For $800, ASUS already has the U41JF with similar graphics performance and better battery life (mostly because of the larger battery, but that's still important). Besides the MSI CX640 (i3-2310M with GT 520M for $650), there are five other laptops at Newegg that have Optimus graphics and Arrandale CPUs for under $750 (and in terms of performance, Llano is still slower than Arrandale on the CPU side). For $900, you can get a Samsung laptop with i7-2630QM and Optimus GT 540M. Dell's XPS 15 can be had with an i5-2410M and Optimus GT 525M for $800. That's what AMD has to compete with, and right now every one of those is significantly faster than Llano, offers better graphics performance than the Llano IGP, and battery life is similar or slightly worse.

    Last year when I ripped on AMD's laptops for having okay performance with horrible battery life, AMD fans tried to tell me battery life didn't matter. We were looking at 2.5 hours with Athlon II/Phenom II compared to 5+ hours for Arrandale, and it "didn't matter" because people just wanted what was cheaper. Now we're looking at 6-7 hours battery life for Intel compared to 7-8 hours for Llano, at a similar price (at least going by AMD's suggestion), and battery life has suddenly become a lot more important. I recognize hypocrisy when I see it....

    In summary, once more: Llano is a good step forward, but it will really depend on pricing. It cannot compete at $800. Period. Core i5-2410M is already 30-50% faster on the CPU side, offers similar battery life, and can be had with an Optimus GPU for $800. If AMD can't beat the performance or battery life, the only thing they can do is reduce pricing, so A8-3500M will need to start closer to $600, not $700. The A8-3530XM is the fastest mobile Llano chip, and it's only clocked 27% higher than the A8-3500M, likely with a $50 price premium (at least), so we can't really take that as a potential win either. 3530MX for $700 on it's own (no dGPU) would be reasonable, though, which is why I say that 3500M needs to be at the $650 (or lower) price range.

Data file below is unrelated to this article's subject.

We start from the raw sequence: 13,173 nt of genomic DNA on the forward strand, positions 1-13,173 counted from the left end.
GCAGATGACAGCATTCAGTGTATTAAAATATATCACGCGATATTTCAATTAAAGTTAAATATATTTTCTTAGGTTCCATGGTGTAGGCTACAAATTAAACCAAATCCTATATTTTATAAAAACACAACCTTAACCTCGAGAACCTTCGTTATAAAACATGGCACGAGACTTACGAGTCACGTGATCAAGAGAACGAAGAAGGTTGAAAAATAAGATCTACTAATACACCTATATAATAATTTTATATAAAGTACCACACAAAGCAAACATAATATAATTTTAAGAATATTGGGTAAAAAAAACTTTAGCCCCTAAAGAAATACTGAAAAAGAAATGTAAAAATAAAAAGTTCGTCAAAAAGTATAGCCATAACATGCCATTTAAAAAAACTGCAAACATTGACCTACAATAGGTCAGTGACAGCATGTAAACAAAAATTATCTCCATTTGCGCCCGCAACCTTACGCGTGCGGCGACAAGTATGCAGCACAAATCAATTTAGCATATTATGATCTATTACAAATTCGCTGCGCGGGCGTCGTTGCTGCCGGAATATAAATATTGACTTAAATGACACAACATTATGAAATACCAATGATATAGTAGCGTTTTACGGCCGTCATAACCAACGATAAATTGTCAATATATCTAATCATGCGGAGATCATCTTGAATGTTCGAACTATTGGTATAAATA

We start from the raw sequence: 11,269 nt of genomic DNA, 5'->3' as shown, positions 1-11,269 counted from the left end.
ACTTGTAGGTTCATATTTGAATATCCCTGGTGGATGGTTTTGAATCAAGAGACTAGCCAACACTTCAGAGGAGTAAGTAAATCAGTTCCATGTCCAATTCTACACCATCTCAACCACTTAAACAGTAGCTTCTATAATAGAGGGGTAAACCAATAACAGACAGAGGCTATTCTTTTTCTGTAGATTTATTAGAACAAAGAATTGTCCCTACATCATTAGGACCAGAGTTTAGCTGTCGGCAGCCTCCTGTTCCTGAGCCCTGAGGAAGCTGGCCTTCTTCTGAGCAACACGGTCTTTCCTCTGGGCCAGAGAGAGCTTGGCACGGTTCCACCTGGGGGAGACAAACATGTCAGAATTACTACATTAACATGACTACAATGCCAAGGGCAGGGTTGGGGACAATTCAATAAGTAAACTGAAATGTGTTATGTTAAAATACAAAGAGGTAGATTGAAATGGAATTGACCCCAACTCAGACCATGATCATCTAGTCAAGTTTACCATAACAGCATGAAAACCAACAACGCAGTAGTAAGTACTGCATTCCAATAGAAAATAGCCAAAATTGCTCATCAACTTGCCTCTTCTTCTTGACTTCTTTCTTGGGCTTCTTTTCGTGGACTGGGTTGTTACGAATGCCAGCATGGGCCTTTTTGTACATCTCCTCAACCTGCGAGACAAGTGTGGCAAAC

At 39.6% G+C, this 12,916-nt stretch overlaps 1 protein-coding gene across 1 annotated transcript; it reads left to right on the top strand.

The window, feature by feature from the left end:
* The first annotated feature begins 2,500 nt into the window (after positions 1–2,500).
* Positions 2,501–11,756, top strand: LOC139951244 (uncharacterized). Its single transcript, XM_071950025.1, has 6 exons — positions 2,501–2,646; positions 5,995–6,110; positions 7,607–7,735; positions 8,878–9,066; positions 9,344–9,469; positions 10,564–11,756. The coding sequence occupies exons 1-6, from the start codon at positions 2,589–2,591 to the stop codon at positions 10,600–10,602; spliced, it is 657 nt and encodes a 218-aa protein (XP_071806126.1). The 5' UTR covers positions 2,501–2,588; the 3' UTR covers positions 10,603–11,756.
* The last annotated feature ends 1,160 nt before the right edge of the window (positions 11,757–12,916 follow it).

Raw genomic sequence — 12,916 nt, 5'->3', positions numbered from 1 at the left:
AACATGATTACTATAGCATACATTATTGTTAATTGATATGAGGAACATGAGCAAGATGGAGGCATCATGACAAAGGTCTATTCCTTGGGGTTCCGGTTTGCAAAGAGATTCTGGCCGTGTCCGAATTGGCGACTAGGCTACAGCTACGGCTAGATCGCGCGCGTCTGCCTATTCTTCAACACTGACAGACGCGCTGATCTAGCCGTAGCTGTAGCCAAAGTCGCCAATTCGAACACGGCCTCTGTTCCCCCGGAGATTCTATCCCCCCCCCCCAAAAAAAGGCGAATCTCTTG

There's still the matter of getting a good quality laptop, regardless of whether it's AMD or Intel based, and that has been a seriously weak area for inexpensive laptops. Personally, if I were going out and spending my own money on a laptop right now, I'd lean heavily towards business offerings (Dell Latitude, Lenovo ThinkPad, or HP ProBook/EliteBook), just because their keyboards and build quality are so much better. That means I would be paying $1000+ for even a moderate laptop, and at that price it's no surprise that all the business offerings use Intel's CPUs. You can go the other route and buy an okay $600 laptop today, and in 18 months you replace it with another $600 laptop; the only problem is you're stuck with the crappy keyboards if you do that.

    If there's any bias in my above statements, please let me know where. About the strongest bias I express is for good build quality and keyboards -- chiclet need not apply. AMD or Intel really doesn't matter to me; the question is who can offer the more compelling package overall, and determining a winner there requires listing out all the various aspects and then making a personal decision. I won't say that a faster CPU is always superior, just as a faster APU/GPU isn't always superior. They're different is all, but looking at the entire market right now the CPU will win out for the majority of users. Remove all the teenagers and 20-somethings from the population, and I'd say gamers (like myself) are less than 10% of the notebook buying population. Even with the younger generation included, I'd still say only 20% of laptops purchased will ever run anything more complex than Facebook games.